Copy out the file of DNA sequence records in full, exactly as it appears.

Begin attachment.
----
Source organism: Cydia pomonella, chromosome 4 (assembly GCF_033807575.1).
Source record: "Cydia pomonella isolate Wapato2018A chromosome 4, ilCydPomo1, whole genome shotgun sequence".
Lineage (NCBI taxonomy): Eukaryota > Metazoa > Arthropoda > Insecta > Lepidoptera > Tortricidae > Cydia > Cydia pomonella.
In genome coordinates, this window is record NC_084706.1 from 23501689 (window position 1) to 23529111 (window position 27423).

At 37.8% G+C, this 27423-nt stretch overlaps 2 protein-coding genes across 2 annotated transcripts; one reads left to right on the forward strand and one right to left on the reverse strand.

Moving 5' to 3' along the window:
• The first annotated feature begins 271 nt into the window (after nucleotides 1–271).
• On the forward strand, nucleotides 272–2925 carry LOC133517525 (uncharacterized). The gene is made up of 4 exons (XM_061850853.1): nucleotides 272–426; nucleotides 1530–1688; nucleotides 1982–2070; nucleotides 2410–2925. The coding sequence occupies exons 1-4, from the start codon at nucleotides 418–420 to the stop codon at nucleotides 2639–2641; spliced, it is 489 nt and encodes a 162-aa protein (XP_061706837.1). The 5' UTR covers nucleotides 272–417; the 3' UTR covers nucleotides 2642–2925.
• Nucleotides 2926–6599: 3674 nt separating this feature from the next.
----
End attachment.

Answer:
Source organism: Cydia pomonella, chromosome 4 (assembly GCF_033807575.1).
Source record: "Cydia pomonella isolate Wapato2018A chromosome 4, ilCydPomo1, whole genome shotgun sequence".
Lineage (NCBI taxonomy): Eukaryota > Metazoa > Arthropoda > Insecta > Lepidoptera > Tortricidae > Cydia > Cydia pomonella.
In genome coordinates, this window is record NC_084706.1 from 23501689 (window position 1) to 23529111 (window position 27423).

At 37.8% G+C, this 27423-nt stretch overlaps 2 protein-coding genes across 2 annotated transcripts; one reads left to right on the forward strand and one right to left on the reverse strand.

Moving 5' to 3' along the window:
• The first annotated feature begins 271 nt into the window (after nucleotides 1–271).
• On the forward strand, nucleotides 272–2925 carry LOC133517525 (uncharacterized). The gene is made up of 4 exons (XM_061850853.1): nucleotides 272–426; nucleotides 1530–1688; nucleotides 1982–2070; nucleotides 2410–2925. The coding sequence occupies exons 1-4, from the start codon at nucleotides 418–420 to the stop codon at nucleotides 2639–2641; spliced, it is 489 nt and encodes a 162-aa protein (XP_061706837.1). The 5' UTR covers nucleotides 272–417; the 3' UTR covers nucleotides 2642–2925.
• Nucleotides 2926–6599: 3674 nt separating this feature from the next.